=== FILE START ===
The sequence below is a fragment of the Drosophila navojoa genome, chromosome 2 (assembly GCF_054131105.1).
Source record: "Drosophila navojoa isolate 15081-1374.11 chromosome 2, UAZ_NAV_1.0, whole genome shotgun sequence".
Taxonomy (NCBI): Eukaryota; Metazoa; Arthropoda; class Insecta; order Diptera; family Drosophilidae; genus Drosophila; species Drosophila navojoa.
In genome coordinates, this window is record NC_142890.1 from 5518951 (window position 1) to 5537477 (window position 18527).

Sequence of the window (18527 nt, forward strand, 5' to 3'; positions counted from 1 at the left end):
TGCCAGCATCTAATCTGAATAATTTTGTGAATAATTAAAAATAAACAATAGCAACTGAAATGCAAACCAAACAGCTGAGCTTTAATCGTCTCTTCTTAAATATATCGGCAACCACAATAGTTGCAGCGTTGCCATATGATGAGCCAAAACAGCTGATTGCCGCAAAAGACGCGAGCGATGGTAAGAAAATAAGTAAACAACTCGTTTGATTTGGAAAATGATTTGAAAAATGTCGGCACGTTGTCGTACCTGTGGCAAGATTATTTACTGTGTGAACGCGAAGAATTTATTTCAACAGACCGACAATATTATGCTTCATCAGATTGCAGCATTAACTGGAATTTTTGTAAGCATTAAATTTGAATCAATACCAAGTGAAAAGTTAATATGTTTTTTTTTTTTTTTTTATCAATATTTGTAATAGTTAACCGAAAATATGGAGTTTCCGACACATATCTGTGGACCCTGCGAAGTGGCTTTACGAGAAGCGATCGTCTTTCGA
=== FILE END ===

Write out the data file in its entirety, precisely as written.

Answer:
The sequence below is a fragment of the Drosophila navojoa genome, chromosome 2 (assembly GCF_054131105.1).
Source record: "Drosophila navojoa isolate 15081-1374.11 chromosome 2, UAZ_NAV_1.0, whole genome shotgun sequence".
Taxonomy (NCBI): Eukaryota; Metazoa; Arthropoda; class Insecta; order Diptera; family Drosophilidae; genus Drosophila; species Drosophila navojoa.
In genome coordinates, this window is record NC_142890.1 from 5518951 (window position 1) to 5537477 (window position 18527).

Sequence of the window (18527 nt, forward strand, 5' to 3'; positions counted from 1 at the left end):
TGCCAGCATCTAATCTGAATAATTTTGTGAATAATTAAAAATAAACAATAGCAACTGAAATGCAAACCAAACAGCTGAGCTTTAATCGTCTCTTCTTAAATATATCGGCAACCACAATAGTTGCAGCGTTGCCATATGATGAGCCAAAACAGCTGATTGCCGCAAAAGACGCGAGCGATGGTAAGAAAATAAGTAAACAACTCGTTTGATTTGGAAAATGATTTGAAAAATGTCGGCACGTTGTCGTACCTGTGGCAAGATTATTTACTGTGTGAACGCGAAGAATTTATTTCAACAGACCGACAATATTATGCTTCATCAGATTGCAGCATTAACTGGAATTTTTGTAAGCATTAAATTTGAATCAATACCAAGTGAAAAGTTAATATGTTTTTTTTTTTTTTTTTATCAATATTTGTAATAGTTAACCGAAAATATGGAGTTTCCGACACATATCTGTGGACCCTGCGAAGTGGCTTTACGAGAAGCGATCGTCTTTCGA